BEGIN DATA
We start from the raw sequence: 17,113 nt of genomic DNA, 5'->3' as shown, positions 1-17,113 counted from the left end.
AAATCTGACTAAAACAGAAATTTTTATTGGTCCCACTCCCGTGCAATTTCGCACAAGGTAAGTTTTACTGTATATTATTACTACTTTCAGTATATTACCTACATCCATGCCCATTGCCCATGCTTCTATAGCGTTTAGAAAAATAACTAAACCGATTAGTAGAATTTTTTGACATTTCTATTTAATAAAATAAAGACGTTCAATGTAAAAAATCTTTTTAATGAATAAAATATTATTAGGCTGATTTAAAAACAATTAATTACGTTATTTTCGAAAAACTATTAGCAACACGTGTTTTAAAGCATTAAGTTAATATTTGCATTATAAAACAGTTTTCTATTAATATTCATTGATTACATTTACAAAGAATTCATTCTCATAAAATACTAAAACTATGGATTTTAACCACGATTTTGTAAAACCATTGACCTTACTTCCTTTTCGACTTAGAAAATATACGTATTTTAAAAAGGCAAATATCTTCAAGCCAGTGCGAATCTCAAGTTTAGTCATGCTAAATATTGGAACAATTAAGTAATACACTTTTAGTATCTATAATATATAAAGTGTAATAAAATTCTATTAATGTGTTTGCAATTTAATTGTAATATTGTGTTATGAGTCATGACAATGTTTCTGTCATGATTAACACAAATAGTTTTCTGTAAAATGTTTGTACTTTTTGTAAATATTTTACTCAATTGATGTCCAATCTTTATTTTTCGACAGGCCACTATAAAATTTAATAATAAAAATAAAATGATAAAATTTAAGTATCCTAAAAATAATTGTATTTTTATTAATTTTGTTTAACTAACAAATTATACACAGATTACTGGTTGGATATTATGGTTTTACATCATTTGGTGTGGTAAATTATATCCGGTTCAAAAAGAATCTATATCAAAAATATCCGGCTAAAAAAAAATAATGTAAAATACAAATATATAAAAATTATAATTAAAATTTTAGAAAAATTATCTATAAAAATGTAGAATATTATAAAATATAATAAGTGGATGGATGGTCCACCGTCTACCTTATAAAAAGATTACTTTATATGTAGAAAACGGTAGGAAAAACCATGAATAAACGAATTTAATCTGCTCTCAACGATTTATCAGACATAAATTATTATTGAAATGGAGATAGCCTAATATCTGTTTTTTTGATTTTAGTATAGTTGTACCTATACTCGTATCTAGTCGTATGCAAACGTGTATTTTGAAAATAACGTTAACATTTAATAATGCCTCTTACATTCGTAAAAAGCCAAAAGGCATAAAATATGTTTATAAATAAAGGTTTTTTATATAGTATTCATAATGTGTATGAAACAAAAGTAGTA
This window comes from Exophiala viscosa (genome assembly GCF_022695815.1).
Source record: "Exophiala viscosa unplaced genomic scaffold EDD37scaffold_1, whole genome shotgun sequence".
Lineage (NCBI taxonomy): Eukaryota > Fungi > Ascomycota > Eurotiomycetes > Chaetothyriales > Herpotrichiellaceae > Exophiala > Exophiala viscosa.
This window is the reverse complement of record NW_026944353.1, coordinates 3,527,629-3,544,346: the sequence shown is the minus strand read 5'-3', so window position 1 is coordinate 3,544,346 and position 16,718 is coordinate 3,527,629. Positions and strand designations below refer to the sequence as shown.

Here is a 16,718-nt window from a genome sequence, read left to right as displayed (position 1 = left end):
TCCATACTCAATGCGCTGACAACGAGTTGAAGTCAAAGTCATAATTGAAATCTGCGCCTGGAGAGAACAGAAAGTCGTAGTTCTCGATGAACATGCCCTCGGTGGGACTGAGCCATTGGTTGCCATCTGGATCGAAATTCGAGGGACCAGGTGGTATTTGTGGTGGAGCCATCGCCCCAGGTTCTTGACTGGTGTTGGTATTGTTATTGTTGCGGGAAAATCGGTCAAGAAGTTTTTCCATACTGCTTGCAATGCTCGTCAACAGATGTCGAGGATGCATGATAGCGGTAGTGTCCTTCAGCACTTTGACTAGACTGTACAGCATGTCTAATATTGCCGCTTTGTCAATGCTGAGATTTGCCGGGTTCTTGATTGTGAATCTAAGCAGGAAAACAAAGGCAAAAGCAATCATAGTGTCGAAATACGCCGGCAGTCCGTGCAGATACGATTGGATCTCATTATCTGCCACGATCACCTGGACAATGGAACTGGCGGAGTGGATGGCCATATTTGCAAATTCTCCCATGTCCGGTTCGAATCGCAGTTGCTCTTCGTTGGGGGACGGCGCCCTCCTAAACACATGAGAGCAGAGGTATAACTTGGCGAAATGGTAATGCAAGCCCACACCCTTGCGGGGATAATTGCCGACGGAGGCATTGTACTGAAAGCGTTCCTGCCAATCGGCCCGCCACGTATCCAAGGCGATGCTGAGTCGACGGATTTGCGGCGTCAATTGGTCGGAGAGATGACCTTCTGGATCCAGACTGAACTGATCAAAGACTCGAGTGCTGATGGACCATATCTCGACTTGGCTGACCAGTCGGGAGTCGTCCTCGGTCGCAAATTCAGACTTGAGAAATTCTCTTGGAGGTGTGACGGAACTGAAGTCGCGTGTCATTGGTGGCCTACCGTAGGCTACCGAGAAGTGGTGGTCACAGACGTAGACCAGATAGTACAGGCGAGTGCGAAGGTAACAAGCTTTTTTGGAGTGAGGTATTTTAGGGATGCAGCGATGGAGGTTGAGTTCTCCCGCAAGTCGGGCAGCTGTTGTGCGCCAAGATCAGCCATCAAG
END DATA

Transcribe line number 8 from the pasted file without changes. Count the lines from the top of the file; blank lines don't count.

TCCATACTCAATGCGCTGACAACGAGTTGAAGTCAAAGTCATAATTGAAATCTGCGCCTGGAGAGAACAGAAAGTCGTAGTTCTCGATGAACATGCCCTCGGTGGGACTGAGCCATTGGTTGCCATCTGGATCGAAATTCGAGGGACCAGGTGGTATTTGTGGTGGAGCCATCGCCCCAGGTTCTTGACTGGTGTTGGTATTGTTATTGTTGCGGGAAAATCGGTCAAGAAGTTTTTCCATACTGCTTGCAATGCTCGTCAACAGATGTCGAGGATGCATGATAGCGGTAGTGTCCTTCAGCACTTTGACTAGACTGTACAGCATGTCTAATATTGCCGCTTTGTCAATGCTGAGATTTGCCGGGTTCTTGATTGTGAATCTAAGCAGGAAAACAAAGGCAAAAGCAATCATAGTGTCGAAATACGCCGGCAGTCCGTGCAGATACGATTGGATCTCATTATCTGCCACGATCACCTGGACAATGGAACTGGCGGAGTGGATGGCCATATTTGCAAATTCTCCCATGTCCGGTTCGAATCGCAGTTGCTCTTCGTTGGGGGACGGCGCCCTCCTAAACACATGAGAGCAGAGGTATAACTTGGCGAAATGGTAATGCAAGCCCACACCCTTGCGGGGATAATTGCCGACGGAGGCATTGTACTGAAAGCGTTCCTGCCAATCGGCCCGCCACGTATCCAAGGCGATGCTGAGTCGACGGATTTGCGGCGTCAATTGGTCGGAGAGATGACCTTCTGGATCCAGACTGAACTGATCAAAGACTCGAGTGCTGATGGACCATATCTCGACTTGGCTGACCAGTCGGGAGTCGTCCTCGGTCGCAAATTCAGACTTGAGAAATTCTCTTGGAGGTGTGACGGAACTGAAGTCGCGTGTCATTGGTGGCCTACCGTAGGCTACCGAGAAGTGGTGGTCACAGACGTAGACCAGATAGTACAGGCGAGTGCGAAGGTAACAAGCTTTTTTGGAGTGAGGTATTTTAGGGATGCAGCGATGGAGGTTGAGTTCTCCCGCAAGTCGGGCAGCTGTTGTGCGCCAAGATCAGCCATCAAG